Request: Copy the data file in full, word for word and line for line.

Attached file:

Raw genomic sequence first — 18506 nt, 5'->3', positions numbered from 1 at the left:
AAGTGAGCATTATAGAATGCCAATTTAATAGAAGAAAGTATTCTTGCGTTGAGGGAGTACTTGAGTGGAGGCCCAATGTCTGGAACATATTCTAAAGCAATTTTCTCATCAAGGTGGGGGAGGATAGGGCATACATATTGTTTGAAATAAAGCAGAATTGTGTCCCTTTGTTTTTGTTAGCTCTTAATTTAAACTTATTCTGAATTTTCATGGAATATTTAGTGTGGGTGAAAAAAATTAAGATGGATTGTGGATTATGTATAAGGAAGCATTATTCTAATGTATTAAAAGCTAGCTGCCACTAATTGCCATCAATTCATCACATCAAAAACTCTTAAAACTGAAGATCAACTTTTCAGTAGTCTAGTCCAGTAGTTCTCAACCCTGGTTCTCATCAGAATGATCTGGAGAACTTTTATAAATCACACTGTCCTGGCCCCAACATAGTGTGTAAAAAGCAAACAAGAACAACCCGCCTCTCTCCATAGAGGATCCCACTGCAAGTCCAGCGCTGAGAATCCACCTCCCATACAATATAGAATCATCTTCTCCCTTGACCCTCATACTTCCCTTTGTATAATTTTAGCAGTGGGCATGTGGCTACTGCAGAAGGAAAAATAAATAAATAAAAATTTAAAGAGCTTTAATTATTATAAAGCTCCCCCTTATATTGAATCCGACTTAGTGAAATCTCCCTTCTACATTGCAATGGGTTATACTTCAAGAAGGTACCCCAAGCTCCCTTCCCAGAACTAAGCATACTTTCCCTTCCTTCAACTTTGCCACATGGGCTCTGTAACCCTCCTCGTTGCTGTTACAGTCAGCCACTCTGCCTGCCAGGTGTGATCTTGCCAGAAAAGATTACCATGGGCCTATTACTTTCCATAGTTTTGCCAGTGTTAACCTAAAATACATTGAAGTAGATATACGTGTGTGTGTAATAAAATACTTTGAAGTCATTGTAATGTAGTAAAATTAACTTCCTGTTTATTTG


Raw genomic sequence first — 18506 nt, 5'->3', positions numbered from 1 at the left:
AAGTGAGCATTATAGAATGCCAATTTAATAGAAGAAAGTATTCTTGCGTTGAGGGAGTACTTGAGTGGAGGCCCAATGTCTGGAACATATTCTAAAGCAATTTTCTCATCAAGGTGGGGGAGGATAGGGCATACATATTGTTTGAAATAAAGCAGAATTGTGTCCCTTTGTTTTTGTTAGCTCTTAATTTAAACTTATTCTGAATTTTCATGGAATATTTAGTGTGGGTGAAAAAAATTAAGATGGATTGTGGATTATGTATAAGGAAGCATTATTCTAATGTATTAAAAGCTAGCTGCCACTAATTGCCATCAATTCATCACATCAAAAACTCTTAAAACTGAAGATCAACTTTTCAGTAGTCTAGTCCAGTAGTTCTCAACCCTGGTTCTCATCAGAATGATCTGGAGAACTTTTATAAATCACACTGTCCTGGCCCCAACATAGTGTGTAAAAAGCAAACAAGAACAACCCGCCTCTCTCCATAGAGGATCCCACTGCAAGTCCAGCGCTGAGAATCCACCTCCCATACAATATAGAATCATCTTCTCCCTTGACCCTCATACTTCCCTTTGTATAATTTTAGCAGTGGGCATGTGGCTACTGCAGAAGGAAAAATAAATAAATAAAAATTTAAAGAGCTTTAATTATTATAAAGCTCCCCCTTATATTGAATCCGACTTAGTGAAATCTCCCTTCTACATTGCAATGGGTTATACTTCAAGAAGGTACCCCAAGCTCCCTTCCCAGAACTAAGCATACTTTCCCTTCCTTCAACTTTGCCACATGGGCTCTGTAACCCTCCTCGTTGCTGTTACAGTCAGCCACTCTGCCTGCCAGGTGTGATCTTGCCAGAAAAGATTACCATGGGCCTATTACTTTCCATAGTTTTGCCAGTGTTAACCTAAAATACATTGAAGTAGATATACGTGTGTGTGTAATAAAATACTTTGAAGTCATTGTAATGTAGTAAAATTAACTTCCTGTTTATTTG